A cross-sectional perspective view of a third embodiment of an OPEP device 300 is shown in FIG. 13. In general, a housing 302 of the OPEP device 300 encloses a deformable restrictor member 320, an oscillation member 322 having a one-way valve 352, a glide surface 326, and an adjustment plate 354. The OPEP device 300 also includes a mouthpiece 312, a chamber inlet 314, a chamber outlet 316, and a respiratory portal 350.

The OPEP device 300 is different from the OPEP device 200 in that it includes a biasing member comprised of at least one pair of magnets 362. For each pair of the at least one pair of magnets 362, one magnet is positioned on the oscillation member 322 and another magnet is positioned on the adjustment plate 354. The magnets in each pair have opposing polarities. As such, the oscillation member 322 is biased by the at least one pair of magnets 362 into the engaged position with the deformable restrictor member 320.

During the administration of OPEP therapy, the at least one pair of magnets 362 functions in the same manner as the coil spring, as discussed above. Specifically, as a user exhales into the OPEP device 300 and the deformable restrictor member 320 expands, the at least one pair of magnets 362 resist the movement of oscillation member 322. After the deformable restrictor member 320 has reached its maximum point of expansion and quickly returned to its natural shape, the at least one pair of magnets 362 bias the oscillation member 322 from the disengaged position back to the engaged position. Furthermore, like the OPEP device 200, the amount of bias supplied by the at least one pair of magnets 362 may be adjusted by rotating the at least one thumb screw 356, thereby moving the adjustment plate 354 and the magnets positioned thereon closer to the magnets positioned on the oscillation member 322.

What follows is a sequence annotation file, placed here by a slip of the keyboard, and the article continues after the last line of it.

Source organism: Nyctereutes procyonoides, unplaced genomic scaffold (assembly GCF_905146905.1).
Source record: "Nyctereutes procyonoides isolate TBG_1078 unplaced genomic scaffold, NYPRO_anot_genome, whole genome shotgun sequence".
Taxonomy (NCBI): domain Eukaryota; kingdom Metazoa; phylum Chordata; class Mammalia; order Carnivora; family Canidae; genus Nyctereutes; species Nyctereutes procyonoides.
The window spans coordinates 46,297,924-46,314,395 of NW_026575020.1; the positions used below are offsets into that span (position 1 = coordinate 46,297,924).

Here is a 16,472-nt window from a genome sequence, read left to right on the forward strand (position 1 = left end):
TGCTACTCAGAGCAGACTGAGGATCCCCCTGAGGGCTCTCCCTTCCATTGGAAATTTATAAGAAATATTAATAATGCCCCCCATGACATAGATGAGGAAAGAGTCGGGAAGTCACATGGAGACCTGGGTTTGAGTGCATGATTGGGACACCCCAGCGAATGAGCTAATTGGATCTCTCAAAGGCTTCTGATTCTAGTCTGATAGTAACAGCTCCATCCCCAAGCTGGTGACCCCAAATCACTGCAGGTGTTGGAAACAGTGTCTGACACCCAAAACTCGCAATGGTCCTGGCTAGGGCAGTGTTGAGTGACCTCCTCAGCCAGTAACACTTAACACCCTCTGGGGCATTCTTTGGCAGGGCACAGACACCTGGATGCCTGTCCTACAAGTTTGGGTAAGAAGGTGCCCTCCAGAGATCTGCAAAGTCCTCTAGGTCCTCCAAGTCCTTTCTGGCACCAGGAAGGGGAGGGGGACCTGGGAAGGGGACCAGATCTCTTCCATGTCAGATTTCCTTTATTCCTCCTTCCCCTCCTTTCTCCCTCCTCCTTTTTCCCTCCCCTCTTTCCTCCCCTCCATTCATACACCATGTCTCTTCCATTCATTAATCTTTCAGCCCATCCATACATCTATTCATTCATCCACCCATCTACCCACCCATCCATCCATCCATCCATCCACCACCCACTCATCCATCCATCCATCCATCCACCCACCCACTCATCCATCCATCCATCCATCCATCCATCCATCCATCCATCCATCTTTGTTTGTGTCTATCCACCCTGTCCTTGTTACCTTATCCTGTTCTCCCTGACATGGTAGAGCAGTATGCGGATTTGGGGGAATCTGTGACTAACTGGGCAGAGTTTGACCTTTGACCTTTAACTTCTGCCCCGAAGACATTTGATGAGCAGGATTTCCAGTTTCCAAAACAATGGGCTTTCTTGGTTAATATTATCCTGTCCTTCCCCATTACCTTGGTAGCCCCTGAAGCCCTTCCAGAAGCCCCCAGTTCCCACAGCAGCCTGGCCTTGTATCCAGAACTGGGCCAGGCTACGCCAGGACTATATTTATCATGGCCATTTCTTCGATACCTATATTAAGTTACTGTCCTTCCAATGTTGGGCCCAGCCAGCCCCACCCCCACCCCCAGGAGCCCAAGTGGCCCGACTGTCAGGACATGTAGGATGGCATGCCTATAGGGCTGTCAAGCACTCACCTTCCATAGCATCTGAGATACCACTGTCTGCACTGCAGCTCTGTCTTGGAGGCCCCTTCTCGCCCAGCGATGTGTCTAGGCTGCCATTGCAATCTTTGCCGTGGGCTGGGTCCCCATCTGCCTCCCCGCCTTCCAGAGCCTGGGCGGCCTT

The foregoing description of the inventions has been presented for purposes of illustration and description, and is not intended to be exhaustive or to limit the inventions to the precise forms disclosed. It will be apparent to those skilled in the art that the present inventions are susceptible of many variations and modifications coming within the scope of the following claims.

Claims

1. An oscillating positive expiratory pressure apparatus comprising:

a housing defining a chamber,
a chamber inlet configured to receive exhaled air into the chamber;
a chamber outlet configured to permit exhaled air to exit the chamber;
an exhalation flow path defined between the chamber inlet and the chamber outlet;
an elastic lip surrounding an opening in the lip through which the exhalation flow path passes; and,
a contact surface positioned adjacent to and in engagement with the elastic lip;
wherein the elastic lip is resiliently expandable in response to an increase in exhalation pressure at the chamber inlet from an engaged position, where the flow of air through the opening is restricted, to a disengaged position, where the flow of air through the opening is less restricted; and,
wherein the elastic lip is configured to repeatedly expand and contract between the engaged position and the disengaged position during a flow of air along the exhalation flow path during a single period of exhalation such that an oscillating back pressure is transmitted to a respiratory system of a user.